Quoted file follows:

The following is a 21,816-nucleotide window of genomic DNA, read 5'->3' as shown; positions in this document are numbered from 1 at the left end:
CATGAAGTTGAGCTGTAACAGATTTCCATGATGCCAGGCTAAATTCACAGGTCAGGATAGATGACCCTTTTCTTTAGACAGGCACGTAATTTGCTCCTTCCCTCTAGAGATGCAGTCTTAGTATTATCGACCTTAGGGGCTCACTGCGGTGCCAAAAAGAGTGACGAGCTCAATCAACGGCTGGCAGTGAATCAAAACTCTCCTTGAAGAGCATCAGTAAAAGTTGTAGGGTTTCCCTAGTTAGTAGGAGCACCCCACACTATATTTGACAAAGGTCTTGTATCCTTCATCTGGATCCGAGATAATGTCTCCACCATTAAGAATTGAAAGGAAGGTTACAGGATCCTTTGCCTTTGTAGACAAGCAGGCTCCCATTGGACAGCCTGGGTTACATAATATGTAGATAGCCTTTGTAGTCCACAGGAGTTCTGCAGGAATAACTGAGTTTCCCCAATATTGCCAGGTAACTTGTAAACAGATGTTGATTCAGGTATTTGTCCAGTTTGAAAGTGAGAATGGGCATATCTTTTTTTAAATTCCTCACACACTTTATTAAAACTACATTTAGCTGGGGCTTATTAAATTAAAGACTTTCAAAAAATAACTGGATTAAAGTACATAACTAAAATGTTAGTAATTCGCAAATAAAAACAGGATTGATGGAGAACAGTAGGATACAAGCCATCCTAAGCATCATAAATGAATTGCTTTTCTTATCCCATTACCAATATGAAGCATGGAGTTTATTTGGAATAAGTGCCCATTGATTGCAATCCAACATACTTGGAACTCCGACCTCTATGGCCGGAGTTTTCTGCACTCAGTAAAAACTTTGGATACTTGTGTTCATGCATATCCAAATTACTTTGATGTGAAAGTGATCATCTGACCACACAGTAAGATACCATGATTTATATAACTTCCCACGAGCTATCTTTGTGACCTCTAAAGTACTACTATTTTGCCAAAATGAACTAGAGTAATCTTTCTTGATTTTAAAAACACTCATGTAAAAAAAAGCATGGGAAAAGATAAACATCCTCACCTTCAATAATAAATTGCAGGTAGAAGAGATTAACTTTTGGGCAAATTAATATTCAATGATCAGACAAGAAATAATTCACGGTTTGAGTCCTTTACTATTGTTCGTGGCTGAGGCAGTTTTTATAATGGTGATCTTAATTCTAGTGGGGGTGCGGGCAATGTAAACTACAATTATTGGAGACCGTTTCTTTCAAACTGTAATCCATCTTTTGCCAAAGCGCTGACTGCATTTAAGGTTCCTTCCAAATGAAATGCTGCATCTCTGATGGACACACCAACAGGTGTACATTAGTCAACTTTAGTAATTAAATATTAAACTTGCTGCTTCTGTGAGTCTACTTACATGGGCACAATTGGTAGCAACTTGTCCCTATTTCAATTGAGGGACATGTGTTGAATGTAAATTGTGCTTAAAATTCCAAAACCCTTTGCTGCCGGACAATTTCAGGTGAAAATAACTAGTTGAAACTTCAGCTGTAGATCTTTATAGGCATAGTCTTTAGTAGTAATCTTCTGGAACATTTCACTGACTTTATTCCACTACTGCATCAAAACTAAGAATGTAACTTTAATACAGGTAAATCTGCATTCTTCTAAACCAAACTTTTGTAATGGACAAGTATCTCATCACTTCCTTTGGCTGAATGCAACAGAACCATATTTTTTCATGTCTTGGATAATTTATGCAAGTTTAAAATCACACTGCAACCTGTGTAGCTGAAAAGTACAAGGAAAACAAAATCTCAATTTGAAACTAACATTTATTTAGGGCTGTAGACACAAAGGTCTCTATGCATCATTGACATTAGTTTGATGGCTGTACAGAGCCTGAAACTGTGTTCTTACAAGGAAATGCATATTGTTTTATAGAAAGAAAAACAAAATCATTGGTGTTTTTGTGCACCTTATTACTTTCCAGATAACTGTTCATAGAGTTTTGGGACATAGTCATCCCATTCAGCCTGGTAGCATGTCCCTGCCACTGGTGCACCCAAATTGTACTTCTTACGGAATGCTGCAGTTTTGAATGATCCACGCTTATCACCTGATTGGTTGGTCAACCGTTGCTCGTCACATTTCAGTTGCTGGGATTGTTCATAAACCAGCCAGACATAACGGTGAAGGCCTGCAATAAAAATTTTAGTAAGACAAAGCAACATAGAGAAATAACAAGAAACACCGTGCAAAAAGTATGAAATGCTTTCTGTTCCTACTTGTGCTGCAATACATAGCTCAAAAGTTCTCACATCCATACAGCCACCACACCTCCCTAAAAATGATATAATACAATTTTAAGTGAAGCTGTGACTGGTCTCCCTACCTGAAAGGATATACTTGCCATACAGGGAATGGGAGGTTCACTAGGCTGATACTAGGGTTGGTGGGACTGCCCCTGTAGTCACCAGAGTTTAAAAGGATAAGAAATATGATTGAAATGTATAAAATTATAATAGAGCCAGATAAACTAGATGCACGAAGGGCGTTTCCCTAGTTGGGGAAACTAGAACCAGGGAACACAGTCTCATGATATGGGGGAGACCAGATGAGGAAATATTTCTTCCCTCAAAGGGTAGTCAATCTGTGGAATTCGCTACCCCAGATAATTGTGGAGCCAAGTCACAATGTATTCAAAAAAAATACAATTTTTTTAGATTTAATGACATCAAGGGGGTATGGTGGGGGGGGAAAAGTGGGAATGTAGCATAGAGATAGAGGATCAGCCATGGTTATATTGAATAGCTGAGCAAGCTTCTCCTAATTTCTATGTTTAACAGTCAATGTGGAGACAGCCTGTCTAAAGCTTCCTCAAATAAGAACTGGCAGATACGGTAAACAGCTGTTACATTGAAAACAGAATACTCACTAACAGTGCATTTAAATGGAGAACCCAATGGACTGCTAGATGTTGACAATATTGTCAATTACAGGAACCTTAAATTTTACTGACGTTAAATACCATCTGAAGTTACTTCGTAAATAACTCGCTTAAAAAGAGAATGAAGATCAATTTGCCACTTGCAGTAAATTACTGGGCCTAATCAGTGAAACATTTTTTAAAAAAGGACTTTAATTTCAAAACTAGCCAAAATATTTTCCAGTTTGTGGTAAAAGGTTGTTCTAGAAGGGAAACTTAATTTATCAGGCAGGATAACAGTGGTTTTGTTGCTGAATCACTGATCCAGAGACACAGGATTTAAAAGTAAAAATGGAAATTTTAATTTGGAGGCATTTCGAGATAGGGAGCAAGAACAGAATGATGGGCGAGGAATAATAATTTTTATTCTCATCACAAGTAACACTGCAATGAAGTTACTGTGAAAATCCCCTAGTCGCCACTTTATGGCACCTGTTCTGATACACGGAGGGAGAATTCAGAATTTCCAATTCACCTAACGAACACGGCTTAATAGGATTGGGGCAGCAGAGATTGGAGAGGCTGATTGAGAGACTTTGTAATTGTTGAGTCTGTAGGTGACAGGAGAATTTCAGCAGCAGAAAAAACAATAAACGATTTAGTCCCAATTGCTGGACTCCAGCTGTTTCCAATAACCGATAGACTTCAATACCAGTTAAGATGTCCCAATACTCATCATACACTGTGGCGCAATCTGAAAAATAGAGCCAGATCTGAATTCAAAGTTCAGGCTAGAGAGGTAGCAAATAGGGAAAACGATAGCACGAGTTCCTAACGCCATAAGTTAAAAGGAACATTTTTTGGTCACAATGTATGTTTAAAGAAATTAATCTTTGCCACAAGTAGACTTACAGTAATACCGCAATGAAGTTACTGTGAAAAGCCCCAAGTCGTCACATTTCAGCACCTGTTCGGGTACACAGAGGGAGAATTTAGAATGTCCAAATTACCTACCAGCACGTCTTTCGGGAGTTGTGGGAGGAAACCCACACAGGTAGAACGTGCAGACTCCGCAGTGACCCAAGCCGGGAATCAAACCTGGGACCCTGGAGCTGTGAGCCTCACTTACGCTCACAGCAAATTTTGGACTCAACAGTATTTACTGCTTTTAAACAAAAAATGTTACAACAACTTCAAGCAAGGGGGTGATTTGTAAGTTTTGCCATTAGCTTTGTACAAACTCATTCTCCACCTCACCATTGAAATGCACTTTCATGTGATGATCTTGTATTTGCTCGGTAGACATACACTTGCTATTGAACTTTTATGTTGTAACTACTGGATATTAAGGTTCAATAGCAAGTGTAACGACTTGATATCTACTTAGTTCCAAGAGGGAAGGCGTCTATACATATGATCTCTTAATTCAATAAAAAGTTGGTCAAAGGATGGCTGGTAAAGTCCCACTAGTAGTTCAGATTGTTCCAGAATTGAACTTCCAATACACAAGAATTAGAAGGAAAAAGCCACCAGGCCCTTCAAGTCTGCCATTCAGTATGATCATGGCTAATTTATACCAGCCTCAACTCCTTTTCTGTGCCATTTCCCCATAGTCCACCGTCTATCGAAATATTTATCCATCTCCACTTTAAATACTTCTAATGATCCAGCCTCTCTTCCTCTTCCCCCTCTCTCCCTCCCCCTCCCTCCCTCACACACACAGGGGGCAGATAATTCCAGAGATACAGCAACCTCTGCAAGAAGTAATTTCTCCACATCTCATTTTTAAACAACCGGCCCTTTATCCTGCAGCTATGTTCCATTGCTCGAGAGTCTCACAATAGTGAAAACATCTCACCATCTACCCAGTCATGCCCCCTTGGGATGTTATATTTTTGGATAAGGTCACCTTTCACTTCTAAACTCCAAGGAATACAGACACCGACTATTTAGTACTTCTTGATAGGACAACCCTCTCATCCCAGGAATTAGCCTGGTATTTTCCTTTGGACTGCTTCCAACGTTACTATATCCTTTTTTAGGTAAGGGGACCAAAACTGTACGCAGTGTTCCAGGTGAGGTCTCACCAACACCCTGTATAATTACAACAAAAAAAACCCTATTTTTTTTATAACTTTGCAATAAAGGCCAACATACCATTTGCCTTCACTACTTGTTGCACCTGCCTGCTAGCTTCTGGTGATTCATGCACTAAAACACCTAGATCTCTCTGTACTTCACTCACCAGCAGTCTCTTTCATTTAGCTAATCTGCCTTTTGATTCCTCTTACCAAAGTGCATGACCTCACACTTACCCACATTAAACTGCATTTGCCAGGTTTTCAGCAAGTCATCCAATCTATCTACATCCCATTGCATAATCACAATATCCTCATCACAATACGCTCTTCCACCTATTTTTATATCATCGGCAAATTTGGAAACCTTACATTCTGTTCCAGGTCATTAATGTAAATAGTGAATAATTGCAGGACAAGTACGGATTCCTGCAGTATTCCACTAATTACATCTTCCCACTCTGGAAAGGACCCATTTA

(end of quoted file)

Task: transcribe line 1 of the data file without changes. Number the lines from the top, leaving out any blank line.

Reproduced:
The following is a 21,816-nucleotide window of genomic DNA, read 5'->3' as shown; positions in this document are numbered from 1 at the left end: